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Tue January 14, 2014
Crossroads Mall transformation coming
Work is about to begin on the transformation of Greenville’s Crossroads Mall into a “big box” shopping center.
The mall opened in 1983, but will likely celebrate its 31st birthday as something completely different.
City Manager Massoud Ebrahim said the project is expected to get under way within three weeks.
“City officials met with the mall owners last week and learned construction should begin by either the last week of January or the first week of February,” Ebrahim said. “We have extended their building permit to the end of February 2014.”
In March 2012, the City of Greenville entered into an agreement with Triyar/Crossroads Greenville Properties for a multi-million dollar redevelopment of the property. The city would receive a portion of the increased sales taxes generated by the redevelopment of the mall, splitting the increase with the mall’s owners.
Under the terms of the agreement, Triyar/Crossroads intends to invest approximately $11 million on the transformation.
Under the proposed plan, mall anchors Staples, Belk and JC Penney will remain at their current locations, while Beall’s and Hibbett Sports will be relocated into newly created spaces, with the remainder of the leasable area occupied by retailers new to the project.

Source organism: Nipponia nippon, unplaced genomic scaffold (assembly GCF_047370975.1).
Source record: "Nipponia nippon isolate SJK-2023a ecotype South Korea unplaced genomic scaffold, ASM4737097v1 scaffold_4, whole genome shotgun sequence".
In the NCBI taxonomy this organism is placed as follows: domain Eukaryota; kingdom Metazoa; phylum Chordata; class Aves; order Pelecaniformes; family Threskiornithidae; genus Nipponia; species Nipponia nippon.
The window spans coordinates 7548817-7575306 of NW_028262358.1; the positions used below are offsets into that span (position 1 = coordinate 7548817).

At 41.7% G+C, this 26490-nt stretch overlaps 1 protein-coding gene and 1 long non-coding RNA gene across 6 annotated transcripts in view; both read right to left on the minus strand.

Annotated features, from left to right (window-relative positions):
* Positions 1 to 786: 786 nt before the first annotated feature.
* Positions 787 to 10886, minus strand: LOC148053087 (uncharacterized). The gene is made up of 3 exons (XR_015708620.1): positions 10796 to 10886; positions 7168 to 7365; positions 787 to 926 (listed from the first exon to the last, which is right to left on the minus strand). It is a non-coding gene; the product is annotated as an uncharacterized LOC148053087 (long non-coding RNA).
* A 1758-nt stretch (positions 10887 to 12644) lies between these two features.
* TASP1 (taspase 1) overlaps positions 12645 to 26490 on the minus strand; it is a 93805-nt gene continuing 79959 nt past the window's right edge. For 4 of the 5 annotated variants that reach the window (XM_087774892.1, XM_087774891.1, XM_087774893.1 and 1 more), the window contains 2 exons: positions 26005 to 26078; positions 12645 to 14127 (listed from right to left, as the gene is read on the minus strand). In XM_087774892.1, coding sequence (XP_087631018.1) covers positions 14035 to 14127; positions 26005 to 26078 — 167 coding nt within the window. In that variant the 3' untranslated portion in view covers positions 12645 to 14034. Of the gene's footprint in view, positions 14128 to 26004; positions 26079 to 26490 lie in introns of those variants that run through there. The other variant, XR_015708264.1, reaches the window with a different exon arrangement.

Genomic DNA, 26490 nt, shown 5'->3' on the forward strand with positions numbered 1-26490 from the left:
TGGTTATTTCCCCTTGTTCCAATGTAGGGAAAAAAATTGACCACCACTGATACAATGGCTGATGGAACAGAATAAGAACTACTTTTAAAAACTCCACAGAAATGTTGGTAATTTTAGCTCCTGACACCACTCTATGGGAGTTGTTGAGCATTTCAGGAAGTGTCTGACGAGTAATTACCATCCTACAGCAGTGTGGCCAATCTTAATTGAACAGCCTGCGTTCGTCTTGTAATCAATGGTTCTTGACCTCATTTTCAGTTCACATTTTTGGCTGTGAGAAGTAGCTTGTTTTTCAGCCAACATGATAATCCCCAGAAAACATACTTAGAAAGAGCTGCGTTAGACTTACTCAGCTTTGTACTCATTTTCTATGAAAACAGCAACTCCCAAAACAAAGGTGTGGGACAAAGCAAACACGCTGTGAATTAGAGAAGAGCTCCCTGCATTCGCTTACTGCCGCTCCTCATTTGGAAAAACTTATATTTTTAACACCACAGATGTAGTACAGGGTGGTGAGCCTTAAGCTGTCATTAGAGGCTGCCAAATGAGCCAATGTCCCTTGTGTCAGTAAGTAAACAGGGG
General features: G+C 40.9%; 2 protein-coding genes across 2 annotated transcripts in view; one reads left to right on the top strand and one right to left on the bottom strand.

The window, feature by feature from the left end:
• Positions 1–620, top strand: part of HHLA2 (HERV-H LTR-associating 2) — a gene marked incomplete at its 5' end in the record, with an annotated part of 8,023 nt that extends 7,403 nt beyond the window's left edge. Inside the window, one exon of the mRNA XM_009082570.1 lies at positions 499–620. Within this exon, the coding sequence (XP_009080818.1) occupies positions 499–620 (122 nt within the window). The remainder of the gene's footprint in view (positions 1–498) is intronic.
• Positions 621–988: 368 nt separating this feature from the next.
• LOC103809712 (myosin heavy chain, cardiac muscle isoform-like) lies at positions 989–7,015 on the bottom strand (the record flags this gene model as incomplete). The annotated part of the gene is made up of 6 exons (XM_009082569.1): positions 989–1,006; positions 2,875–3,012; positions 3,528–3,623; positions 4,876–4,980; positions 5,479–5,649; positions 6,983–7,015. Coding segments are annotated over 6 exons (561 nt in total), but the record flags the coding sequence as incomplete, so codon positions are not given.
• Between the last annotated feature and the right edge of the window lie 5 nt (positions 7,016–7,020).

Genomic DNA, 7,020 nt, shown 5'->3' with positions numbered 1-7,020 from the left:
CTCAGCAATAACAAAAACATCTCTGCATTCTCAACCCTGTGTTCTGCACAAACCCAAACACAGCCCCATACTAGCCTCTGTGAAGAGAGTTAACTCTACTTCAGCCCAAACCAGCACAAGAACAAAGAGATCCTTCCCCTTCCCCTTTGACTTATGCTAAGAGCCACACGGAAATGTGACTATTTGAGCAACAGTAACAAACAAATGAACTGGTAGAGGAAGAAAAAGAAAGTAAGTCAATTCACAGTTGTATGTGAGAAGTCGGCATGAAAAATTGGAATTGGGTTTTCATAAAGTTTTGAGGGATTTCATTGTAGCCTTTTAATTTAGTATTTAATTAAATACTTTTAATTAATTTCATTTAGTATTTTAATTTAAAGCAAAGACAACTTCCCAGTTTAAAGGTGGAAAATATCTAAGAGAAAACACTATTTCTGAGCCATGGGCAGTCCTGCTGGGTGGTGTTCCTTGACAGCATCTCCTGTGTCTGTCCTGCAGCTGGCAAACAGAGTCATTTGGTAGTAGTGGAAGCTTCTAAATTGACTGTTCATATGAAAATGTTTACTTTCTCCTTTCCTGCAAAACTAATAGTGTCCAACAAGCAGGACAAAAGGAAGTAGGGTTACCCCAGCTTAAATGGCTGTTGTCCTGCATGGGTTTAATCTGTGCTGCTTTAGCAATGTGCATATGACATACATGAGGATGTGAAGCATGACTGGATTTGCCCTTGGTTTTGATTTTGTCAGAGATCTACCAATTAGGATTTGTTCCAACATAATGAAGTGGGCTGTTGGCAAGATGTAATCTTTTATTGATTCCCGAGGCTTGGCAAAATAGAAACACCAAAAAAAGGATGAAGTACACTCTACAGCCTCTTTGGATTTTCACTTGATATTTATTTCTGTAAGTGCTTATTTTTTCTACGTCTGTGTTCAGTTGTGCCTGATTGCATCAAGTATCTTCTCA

Tenants which have been confirmed for the center include Marshall’s, Ross, Petco, Encore Shoes and Rue 21. A separate building on the property will be leased to Mattress Firm, Great Clips and one other tenant.
Under the agreement the City of Greenville will pay the developer grant payments calculated on anticipated sales tax increases.
As of March 2012, Crossroads Mall was generating $23 million in annual taxable sales based on a five-year average. After the improvements are made, the project is estimated to generate $47 million in annual taxable sales.
The City will continue to collect 100 percent of the sales tax payments on the $23 million base which equates to an annual sales tax revenue of $316,250. The term of the agreement is 15 years and any additional sales tax generated from the project will be split equally between the city and the developer.
Earlier reports indicated the developer was required to make an investment of $10 million within the first 18 months of signing the agreement, although Ebrahim said that was never made a formal requirement under the contract.
Previous estimates indicated the work could be completed by the end of this year.